The last sentence there is only stating the fact that this case does not involve same-sex marriage directly (as you pointed out). It does not say anywhere in it that same-sex marriage cannot be done.

    The quote I provided, however, does say that marriage is constitutionally protected, without specifying heterosexuals only. ("The Casey decision again confirmed that our laws and tradition afford constitutional protection to personal decisions relating to marriage...")

    LAWRENCE V. TEXAS

    Quote Originally Posted by RightinNYC View Post
    That's from the majority. They're 1) stating that this case doesn't speak to the issue of marriage, and 2) lumping marriage in with a whole bunch of other failed arguments.

    O'Connor's concurrence is the only one that even suggested that marriage might have a shot at success, and approached it via the EP clause. I would consider the fact that nobody else signed onto that to be the most relevant consideration.
    This is in O'Connor's concurrence:

    "That this law as applied to private, consensual conduct is unconstitutional under the Equal Protection Clause does not mean that other laws distinguishing between heterosexuals and homosexuals would similarly fail under rational basis review. Texas cannot assert any legitimate state interest here, such as national security or preserving the traditional institution of marriage. Unlike the moral disapproval of same-sex relations–the asserted state interest in this case–other reasons exist to promote the institution of marriage beyond mere moral disapproval of an excluded group."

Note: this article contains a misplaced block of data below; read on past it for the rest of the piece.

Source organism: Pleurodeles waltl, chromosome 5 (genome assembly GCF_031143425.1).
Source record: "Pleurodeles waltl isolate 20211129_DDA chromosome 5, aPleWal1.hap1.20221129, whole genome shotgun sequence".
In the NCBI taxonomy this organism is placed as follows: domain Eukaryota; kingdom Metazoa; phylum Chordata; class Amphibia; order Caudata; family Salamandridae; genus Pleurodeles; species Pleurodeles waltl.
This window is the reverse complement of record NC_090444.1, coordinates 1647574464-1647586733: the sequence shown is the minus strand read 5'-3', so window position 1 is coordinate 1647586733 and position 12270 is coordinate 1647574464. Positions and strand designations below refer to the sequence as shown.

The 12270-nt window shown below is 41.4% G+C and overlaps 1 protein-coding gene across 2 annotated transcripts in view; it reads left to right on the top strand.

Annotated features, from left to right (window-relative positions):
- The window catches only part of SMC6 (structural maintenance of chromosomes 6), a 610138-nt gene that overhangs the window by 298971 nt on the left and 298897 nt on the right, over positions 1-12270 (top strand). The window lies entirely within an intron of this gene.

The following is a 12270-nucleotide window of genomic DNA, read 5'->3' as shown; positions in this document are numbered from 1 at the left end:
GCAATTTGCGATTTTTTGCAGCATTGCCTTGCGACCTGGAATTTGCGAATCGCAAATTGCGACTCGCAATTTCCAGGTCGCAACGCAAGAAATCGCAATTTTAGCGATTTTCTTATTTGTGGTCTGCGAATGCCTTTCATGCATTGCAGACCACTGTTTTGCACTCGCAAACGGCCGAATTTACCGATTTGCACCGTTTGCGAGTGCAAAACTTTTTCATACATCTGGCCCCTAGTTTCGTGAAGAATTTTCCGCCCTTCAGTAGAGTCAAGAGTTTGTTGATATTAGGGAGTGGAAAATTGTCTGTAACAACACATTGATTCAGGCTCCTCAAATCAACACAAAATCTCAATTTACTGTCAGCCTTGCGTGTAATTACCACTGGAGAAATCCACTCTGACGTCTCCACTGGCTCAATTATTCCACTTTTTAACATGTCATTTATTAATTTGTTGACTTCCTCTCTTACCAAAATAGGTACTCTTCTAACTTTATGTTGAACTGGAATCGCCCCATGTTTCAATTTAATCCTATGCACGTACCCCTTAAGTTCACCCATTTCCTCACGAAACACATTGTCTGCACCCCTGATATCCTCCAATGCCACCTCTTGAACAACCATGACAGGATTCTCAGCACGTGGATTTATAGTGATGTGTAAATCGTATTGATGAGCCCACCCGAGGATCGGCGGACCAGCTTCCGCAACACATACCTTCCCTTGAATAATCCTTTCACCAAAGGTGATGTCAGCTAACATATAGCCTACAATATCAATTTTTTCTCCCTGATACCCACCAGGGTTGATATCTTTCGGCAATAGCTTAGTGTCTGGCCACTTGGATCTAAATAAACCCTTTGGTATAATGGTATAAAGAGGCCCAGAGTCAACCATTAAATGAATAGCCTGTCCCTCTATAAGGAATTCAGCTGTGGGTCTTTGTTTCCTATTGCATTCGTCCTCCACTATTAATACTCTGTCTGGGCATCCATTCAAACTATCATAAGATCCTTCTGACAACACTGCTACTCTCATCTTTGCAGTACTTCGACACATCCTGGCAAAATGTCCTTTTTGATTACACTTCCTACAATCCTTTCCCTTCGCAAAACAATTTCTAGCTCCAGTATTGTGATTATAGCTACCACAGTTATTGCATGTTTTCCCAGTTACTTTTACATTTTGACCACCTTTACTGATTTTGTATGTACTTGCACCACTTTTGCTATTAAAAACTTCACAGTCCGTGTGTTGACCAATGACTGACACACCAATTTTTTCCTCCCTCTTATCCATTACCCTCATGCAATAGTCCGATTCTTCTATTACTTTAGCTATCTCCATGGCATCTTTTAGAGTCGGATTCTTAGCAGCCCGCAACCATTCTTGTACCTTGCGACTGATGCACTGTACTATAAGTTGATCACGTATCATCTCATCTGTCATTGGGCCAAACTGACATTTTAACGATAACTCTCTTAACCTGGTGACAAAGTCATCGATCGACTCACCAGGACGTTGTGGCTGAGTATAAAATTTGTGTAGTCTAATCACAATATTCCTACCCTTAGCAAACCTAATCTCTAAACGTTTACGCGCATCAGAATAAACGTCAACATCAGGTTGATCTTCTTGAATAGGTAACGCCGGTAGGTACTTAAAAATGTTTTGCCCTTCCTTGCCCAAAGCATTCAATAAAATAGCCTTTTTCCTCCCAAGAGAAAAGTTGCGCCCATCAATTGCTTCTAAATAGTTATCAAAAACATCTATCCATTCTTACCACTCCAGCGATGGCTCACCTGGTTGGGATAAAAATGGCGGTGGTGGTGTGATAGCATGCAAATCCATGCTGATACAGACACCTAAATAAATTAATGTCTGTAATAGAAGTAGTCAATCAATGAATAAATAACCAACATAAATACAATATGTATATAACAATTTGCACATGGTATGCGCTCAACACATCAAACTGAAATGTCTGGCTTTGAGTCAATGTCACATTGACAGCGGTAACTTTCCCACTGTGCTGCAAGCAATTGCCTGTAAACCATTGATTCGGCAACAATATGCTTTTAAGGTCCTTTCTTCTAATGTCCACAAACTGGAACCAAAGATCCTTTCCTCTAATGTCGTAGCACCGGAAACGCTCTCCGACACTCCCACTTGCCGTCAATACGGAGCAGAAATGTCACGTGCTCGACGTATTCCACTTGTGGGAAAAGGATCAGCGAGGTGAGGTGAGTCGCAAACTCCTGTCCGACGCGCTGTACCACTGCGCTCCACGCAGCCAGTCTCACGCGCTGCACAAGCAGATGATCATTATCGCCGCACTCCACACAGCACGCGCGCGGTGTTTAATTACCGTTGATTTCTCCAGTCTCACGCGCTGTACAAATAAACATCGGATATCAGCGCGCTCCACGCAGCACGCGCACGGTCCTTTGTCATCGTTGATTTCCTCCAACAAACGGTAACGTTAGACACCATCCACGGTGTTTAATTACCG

LAWRENCE V. TEXAS

    She obviously was making a distinction between this case and same-sex marriage and believed the State had a legitimate basis for preserving the traditional definition of marriage. That was not signed on by the rest of the majority. The way I see it, this is the most telling part of the ruling in relation to what may happen in a same-sex marriage case brought before this court.

    If the other 5 justices agreed with O'Connor's assertion that the State had an interest in preserving traditional marriage, then why didn't they sign onto it?

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    Re: Vermont legalizes gay marriage with veto override